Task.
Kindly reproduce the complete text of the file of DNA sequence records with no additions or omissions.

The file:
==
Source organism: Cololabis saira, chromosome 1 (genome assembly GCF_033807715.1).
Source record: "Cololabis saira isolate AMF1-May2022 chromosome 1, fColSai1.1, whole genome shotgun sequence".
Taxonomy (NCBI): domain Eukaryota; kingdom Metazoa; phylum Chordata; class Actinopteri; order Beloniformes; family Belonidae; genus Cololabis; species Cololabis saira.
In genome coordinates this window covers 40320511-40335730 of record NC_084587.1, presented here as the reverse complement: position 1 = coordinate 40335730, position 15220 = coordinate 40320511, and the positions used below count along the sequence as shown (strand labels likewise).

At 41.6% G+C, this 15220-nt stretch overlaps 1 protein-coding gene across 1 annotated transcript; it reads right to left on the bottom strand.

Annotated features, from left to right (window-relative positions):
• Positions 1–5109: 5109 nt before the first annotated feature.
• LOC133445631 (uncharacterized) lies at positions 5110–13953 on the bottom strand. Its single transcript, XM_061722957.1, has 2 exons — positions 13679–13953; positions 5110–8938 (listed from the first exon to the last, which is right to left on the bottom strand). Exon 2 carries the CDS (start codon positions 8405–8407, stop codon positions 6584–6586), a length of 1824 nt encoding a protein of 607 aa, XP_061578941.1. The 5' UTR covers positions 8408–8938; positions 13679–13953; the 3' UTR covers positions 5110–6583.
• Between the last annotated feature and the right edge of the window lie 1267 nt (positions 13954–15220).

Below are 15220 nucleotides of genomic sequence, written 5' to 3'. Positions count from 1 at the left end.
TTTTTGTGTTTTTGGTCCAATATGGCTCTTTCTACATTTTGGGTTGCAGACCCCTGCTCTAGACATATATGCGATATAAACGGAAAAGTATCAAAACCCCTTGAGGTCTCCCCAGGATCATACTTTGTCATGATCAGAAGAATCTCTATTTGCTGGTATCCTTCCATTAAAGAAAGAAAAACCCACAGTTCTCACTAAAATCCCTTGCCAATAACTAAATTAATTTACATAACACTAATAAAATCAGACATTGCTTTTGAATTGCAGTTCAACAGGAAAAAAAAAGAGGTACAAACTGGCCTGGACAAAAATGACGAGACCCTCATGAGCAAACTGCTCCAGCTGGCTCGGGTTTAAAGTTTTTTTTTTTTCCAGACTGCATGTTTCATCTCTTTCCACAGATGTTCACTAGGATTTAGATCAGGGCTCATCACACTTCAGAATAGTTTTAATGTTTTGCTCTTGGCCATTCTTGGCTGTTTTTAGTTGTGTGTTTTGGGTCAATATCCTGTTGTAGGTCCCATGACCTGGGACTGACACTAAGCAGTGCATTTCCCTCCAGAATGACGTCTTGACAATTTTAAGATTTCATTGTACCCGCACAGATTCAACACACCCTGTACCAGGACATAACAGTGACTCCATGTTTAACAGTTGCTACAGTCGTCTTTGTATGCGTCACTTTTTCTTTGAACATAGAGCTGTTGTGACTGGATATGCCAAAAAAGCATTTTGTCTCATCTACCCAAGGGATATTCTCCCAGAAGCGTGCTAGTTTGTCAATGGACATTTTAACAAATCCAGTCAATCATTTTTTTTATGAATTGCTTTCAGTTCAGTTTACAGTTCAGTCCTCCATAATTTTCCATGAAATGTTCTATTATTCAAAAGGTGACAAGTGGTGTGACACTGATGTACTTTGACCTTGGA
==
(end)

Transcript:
Source organism: Cololabis saira, chromosome 1 (genome assembly GCF_033807715.1).
Source record: "Cololabis saira isolate AMF1-May2022 chromosome 1, fColSai1.1, whole genome shotgun sequence".
Taxonomy (NCBI): domain Eukaryota; kingdom Metazoa; phylum Chordata; class Actinopteri; order Beloniformes; family Belonidae; genus Cololabis; species Cololabis saira.
In genome coordinates this window covers 40320511-40335730 of record NC_084587.1, presented here as the reverse complement: position 1 = coordinate 40335730, position 15220 = coordinate 40320511, and the positions used below count along the sequence as shown (strand labels likewise).

At 41.6% G+C, this 15220-nt stretch overlaps 1 protein-coding gene across 1 annotated transcript; it reads right to left on the bottom strand.

Annotated features, from left to right (window-relative positions):
• Positions 1–5109: 5109 nt before the first annotated feature.
• LOC133445631 (uncharacterized) lies at positions 5110–13953 on the bottom strand. Its single transcript, XM_061722957.1, has 2 exons — positions 13679–13953; positions 5110–8938 (listed from the first exon to the last, which is right to left on the bottom strand). Exon 2 carries the CDS (start codon positions 8405–8407, stop codon positions 6584–6586), a length of 1824 nt encoding a protein of 607 aa, XP_061578941.1. The 5' UTR covers positions 8408–8938; positions 13679–13953; the 3' UTR covers positions 5110–6583.
• Between the last annotated feature and the right edge of the window lie 1267 nt (positions 13954–15220).

Below are 15220 nucleotides of genomic sequence, written 5' to 3'. Positions count from 1 at the left end.
TTTTTGTGTTTTTGGTCCAATATGGCTCTTTCTACATTTTGGGTTGCAGACCCCTGCTCTAGACATATATGCGATATAAACGGAAAAGTATCAAAACCCCTTGAGGTCTCCCCAGGATCATACTTTGTCATGATCAGAAGAATCTCTATTTGCTGGTATCCTTCCATTAAAGAAAGAAAAACCCACAGTTCTCACTAAAATCCCTTGCCAATAACTAAATTAATTTACATAACACTAATAAAATCAGACATTGCTTTTGAATTGCAGTTCAACAGGAAAAAAAAAGAGGTACAAACTGGCCTGGACAAAAATGACGAGACCCTCATGAGCAAACTGCTCCAGCTGGCTCGGGTTTAAAGTTTTTTTTTTTTCCAGACTGCATGTTTCATCTCTTTCCACAGATGTTCACTAGGATTTAGATCAGGGCTCATCACACTTCAGAATAGTTTTAATGTTTTGCTCTTGGCCATTCTTGGCTGTTTTTAGTTGTGTGTTTTGGGTCAATATCCTGTTGTAGGTCCCATGACCTGGGACTGACACTAAGCAGTGCATTTCCCTCCAGAATGACGTCTTGACAATTTTAAGATTTCATTGTACCCGCACAGATTCAACACACCCTGTACCAGGACATAACAGTGACTCCATGTTTAACAGTTGCTACAGTCGTCTTTGTATGCGTCACTTTTTCTTTGAACATAGAGCTGTTGTGACTGGATATGCCAAAAAAGCATTTTGTCTCATCTACCCAAGGGATATTCTCCCAGAAGCGTGCTAGTTTGTCAATGGACATTTTAACAAATCCAGTCAATCATTTTTTTTATGAATTGCTTTCAGTTCAGTTTACAGTTCAGTCCTCCATAATTTTCCATGAAATGTTCTATTATTCAAAAGGTGACAAGTGGTGTGACACTGATGTACTTTGACCTTGGA